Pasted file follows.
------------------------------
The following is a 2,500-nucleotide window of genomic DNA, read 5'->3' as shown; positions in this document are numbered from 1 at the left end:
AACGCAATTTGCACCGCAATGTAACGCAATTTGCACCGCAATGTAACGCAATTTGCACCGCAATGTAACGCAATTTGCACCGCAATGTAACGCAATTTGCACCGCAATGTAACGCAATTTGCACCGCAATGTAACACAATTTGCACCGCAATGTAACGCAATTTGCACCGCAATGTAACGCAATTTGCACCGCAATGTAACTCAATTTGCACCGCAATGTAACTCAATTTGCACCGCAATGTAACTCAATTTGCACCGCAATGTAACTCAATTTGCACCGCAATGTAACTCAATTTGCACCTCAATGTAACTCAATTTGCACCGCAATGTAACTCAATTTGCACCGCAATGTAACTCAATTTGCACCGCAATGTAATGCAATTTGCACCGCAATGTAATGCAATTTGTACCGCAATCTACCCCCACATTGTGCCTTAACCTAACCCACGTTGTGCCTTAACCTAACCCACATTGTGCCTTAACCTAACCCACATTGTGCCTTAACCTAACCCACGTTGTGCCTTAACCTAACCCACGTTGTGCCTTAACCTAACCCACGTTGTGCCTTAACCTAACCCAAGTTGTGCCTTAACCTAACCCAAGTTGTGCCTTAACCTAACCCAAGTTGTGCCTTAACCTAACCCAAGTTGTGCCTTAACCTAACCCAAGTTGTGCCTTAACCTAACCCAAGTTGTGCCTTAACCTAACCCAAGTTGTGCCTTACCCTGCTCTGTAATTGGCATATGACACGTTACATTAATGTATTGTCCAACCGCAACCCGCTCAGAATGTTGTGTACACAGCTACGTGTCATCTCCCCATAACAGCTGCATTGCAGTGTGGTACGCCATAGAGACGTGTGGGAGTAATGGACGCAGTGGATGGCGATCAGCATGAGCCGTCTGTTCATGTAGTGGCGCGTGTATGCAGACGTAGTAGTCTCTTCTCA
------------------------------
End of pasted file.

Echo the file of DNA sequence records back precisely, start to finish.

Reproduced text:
The following is a 2,500-nucleotide window of genomic DNA, read 5'->3' as shown; positions in this document are numbered from 1 at the left end:
AACGCAATTTGCACCGCAATGTAACGCAATTTGCACCGCAATGTAACGCAATTTGCACCGCAATGTAACGCAATTTGCACCGCAATGTAACGCAATTTGCACCGCAATGTAACGCAATTTGCACCGCAATGTAACACAATTTGCACCGCAATGTAACGCAATTTGCACCGCAATGTAACGCAATTTGCACCGCAATGTAACTCAATTTGCACCGCAATGTAACTCAATTTGCACCGCAATGTAACTCAATTTGCACCGCAATGTAACTCAATTTGCACCGCAATGTAACTCAATTTGCACCTCAATGTAACTCAATTTGCACCGCAATGTAACTCAATTTGCACCGCAATGTAACTCAATTTGCACCGCAATGTAATGCAATTTGCACCGCAATGTAATGCAATTTGTACCGCAATCTACCCCCACATTGTGCCTTAACCTAACCCACGTTGTGCCTTAACCTAACCCACATTGTGCCTTAACCTAACCCACATTGTGCCTTAACCTAACCCACGTTGTGCCTTAACCTAACCCACGTTGTGCCTTAACCTAACCCACGTTGTGCCTTAACCTAACCCAAGTTGTGCCTTAACCTAACCCAAGTTGTGCCTTAACCTAACCCAAGTTGTGCCTTAACCTAACCCAAGTTGTGCCTTAACCTAACCCAAGTTGTGCCTTAACCTAACCCAAGTTGTGCCTTAACCTAACCCAAGTTGTGCCTTACCCTGCTCTGTAATTGGCATATGACACGTTACATTAATGTATTGTCCAACCGCAACCCGCTCAGAATGTTGTGTACACAGCTACGTGTCATCTCCCCATAACAGCTGCATTGCAGTGTGGTACGCCATAGAGACGTGTGGGAGTAATGGACGCAGTGGATGGCGATCAGCATGAGCCGTCTGTTCATGTAGTGGCGCGTGTATGCAGACGTAGTAGTCTCTTCTCA